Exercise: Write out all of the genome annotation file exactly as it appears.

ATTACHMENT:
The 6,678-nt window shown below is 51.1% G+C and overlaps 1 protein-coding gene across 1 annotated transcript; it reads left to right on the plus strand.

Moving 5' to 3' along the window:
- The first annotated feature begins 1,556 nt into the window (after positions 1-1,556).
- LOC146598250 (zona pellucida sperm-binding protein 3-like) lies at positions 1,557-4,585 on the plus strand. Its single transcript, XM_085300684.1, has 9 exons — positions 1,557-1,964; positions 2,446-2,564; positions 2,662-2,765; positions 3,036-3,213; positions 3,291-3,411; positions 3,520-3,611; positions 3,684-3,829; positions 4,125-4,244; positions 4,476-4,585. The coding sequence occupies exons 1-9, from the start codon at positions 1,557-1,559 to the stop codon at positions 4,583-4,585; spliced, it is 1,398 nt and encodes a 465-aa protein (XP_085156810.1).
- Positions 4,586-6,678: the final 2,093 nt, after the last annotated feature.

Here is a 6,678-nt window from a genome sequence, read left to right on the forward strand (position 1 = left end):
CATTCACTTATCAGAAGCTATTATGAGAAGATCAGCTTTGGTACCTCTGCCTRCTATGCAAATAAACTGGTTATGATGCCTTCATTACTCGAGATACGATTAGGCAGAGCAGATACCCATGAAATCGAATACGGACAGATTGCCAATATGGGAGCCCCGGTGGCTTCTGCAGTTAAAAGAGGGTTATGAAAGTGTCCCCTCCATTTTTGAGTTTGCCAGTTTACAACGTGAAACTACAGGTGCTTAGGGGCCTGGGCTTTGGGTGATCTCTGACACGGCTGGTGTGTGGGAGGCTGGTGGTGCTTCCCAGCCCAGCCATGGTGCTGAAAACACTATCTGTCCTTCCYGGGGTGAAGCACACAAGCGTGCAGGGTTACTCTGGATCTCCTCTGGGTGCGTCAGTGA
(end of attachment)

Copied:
The 6,678-nt window shown below is 51.1% G+C and overlaps 1 protein-coding gene across 1 annotated transcript; it reads left to right on the plus strand.

Moving 5' to 3' along the window:
- The first annotated feature begins 1,556 nt into the window (after positions 1-1,556).
- LOC146598250 (zona pellucida sperm-binding protein 3-like) lies at positions 1,557-4,585 on the plus strand. Its single transcript, XM_085300684.1, has 9 exons — positions 1,557-1,964; positions 2,446-2,564; positions 2,662-2,765; positions 3,036-3,213; positions 3,291-3,411; positions 3,520-3,611; positions 3,684-3,829; positions 4,125-4,244; positions 4,476-4,585. The coding sequence occupies exons 1-9, from the start codon at positions 1,557-1,559 to the stop codon at positions 4,583-4,585; spliced, it is 1,398 nt and encodes a 465-aa protein (XP_085156810.1).
- Positions 4,586-6,678: the final 2,093 nt, after the last annotated feature.

Here is a 6,678-nt window from a genome sequence, read left to right on the forward strand (position 1 = left end):
CATTCACTTATCAGAAGCTATTATGAGAAGATCAGCTTTGGTACCTCTGCCTRCTATGCAAATAAACTGGTTATGATGCCTTCATTACTCGAGATACGATTAGGCAGAGCAGATACCCATGAAATCGAATACGGACAGATTGCCAATATGGGAGCCCCGGTGGCTTCTGCAGTTAAAAGAGGGTTATGAAAGTGTCCCCTCCATTTTTGAGTTTGCCAGTTTACAACGTGAAACTACAGGTGCTTAGGGGCCTGGGCTTTGGGTGATCTCTGACACGGCTGGTGTGTGGGAGGCTGGTGGTGCTTCCCAGCCCAGCCATGGTGCTGAAAACACTATCTGTCCTTCCYGGGGTGAAGCACACAAGCGTGCAGGGTTACTCTGGATCTCCTCTGGGTGCGTCAGTGA